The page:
Do you know someone 11-30 years old??? If you are one of those people, this is a book that sheds light on your group (NetGeners) that those of us not in that group need to see. The world is beginning to evolve around people who are using technology, communicating, collaborating and creating in the ways described in the book. Some of us old folks already knew about some of these things, but a lot is an "aha" moment for us. If you intend to employee these people now or in the future - read the book; if you plan on educating them - read the book; if you plan on collaborating with them - read the book!Was this review helpful? Yes NoThank you for your feedback. Report this reviewThank you, this review has been flagged.
Posted January 20, 2010
Posted June 29, 2009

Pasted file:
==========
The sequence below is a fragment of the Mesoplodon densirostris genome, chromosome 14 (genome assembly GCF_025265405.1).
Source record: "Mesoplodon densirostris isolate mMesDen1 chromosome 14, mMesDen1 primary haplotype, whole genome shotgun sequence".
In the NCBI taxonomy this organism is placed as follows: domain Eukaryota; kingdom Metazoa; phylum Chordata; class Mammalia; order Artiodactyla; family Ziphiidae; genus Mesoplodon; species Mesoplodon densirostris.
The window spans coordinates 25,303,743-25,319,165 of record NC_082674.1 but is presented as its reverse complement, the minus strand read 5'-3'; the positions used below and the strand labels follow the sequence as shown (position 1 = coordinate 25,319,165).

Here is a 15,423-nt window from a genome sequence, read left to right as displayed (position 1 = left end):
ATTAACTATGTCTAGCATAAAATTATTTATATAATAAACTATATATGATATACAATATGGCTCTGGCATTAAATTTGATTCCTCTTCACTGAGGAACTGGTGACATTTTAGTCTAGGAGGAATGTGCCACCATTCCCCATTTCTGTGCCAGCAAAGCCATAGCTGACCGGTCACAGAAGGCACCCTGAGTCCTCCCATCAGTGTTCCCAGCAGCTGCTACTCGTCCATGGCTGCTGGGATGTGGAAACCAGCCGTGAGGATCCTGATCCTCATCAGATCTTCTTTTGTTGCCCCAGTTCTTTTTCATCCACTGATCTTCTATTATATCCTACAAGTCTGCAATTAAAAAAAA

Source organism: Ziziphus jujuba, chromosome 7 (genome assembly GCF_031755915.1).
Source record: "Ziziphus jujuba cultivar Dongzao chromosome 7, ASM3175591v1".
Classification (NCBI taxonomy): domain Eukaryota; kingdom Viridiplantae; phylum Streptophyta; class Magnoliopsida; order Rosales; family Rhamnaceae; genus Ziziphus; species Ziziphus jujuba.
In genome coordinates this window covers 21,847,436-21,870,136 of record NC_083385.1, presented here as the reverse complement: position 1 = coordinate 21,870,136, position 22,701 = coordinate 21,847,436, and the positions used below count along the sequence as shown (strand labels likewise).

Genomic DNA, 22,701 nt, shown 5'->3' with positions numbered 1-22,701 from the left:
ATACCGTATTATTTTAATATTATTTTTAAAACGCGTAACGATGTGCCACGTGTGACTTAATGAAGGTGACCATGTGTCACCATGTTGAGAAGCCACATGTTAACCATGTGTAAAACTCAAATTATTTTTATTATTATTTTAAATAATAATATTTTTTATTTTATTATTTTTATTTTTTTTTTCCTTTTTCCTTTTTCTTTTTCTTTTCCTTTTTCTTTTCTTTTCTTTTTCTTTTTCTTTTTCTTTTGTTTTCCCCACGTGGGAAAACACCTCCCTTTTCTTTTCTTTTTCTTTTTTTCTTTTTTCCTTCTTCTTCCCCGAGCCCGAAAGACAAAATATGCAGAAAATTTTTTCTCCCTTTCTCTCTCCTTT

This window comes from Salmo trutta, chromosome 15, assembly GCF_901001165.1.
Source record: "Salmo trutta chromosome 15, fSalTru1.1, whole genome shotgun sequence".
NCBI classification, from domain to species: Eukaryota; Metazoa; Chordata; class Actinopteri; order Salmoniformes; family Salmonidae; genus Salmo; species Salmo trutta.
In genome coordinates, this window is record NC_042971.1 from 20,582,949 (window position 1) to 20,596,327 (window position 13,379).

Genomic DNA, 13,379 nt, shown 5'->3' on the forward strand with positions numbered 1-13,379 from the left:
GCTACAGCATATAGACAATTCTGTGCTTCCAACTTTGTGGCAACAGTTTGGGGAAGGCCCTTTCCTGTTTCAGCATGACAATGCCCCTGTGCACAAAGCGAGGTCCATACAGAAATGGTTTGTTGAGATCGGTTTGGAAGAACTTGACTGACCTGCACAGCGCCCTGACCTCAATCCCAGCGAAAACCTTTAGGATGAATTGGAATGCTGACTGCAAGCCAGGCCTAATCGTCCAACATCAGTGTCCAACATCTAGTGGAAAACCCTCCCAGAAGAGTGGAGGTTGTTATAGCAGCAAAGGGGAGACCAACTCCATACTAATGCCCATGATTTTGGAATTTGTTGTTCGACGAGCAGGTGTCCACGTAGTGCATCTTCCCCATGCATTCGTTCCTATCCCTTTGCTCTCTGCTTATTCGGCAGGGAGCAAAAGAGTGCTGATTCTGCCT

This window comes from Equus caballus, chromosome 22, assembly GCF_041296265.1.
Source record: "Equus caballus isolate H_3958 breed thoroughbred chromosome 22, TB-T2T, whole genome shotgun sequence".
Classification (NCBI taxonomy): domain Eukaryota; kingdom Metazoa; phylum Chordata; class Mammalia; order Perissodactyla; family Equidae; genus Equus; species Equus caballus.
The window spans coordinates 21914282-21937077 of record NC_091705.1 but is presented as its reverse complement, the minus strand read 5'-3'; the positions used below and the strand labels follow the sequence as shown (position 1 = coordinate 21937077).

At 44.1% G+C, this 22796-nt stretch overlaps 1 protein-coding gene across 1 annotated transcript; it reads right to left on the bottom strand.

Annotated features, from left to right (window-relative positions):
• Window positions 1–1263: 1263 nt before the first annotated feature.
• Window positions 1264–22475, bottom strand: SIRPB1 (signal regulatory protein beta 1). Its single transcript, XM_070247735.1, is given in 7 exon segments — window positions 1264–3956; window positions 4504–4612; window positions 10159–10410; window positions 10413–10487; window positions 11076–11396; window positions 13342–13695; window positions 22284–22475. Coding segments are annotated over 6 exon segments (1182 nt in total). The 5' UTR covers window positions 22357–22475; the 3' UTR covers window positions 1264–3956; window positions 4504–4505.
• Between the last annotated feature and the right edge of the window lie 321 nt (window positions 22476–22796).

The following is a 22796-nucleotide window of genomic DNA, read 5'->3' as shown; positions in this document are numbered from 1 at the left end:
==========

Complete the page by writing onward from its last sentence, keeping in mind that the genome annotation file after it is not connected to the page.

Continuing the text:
In 1997, Don Tapscott wrote Growing Up Digital, an extensively researched inquiry into how growing up immersed in digital technology changed a generation. Now, he returns to this question, exploring what has happened as that generation and its technology have matured. Tapscott addresses numerous concerns and delves into accusations commonly voiced about this "New Generation." He generally finds that the insults are without merit. In fact, he is almost a cheerleader for the digital generation (or "Net Gen," as he calls it). The book reads quickly, especially considering that it is based on a $4 million, multiyear research project including nearly 10,000 interviews. Where Tapscott shows his supportive research, he is highly persuasive. When he wanders into personal positions, his reasoning is less compelling. getAbstract suggests his comprehensive report to a wide range of readers: all marketers and futurists, anyone interested in cyber-culture and any human resources professionals who wonder how to integrate Net Gen into the workforce.Was this review helpful? Yes NoThank you for your feedback. Report this reviewThank you, this review has been flagged.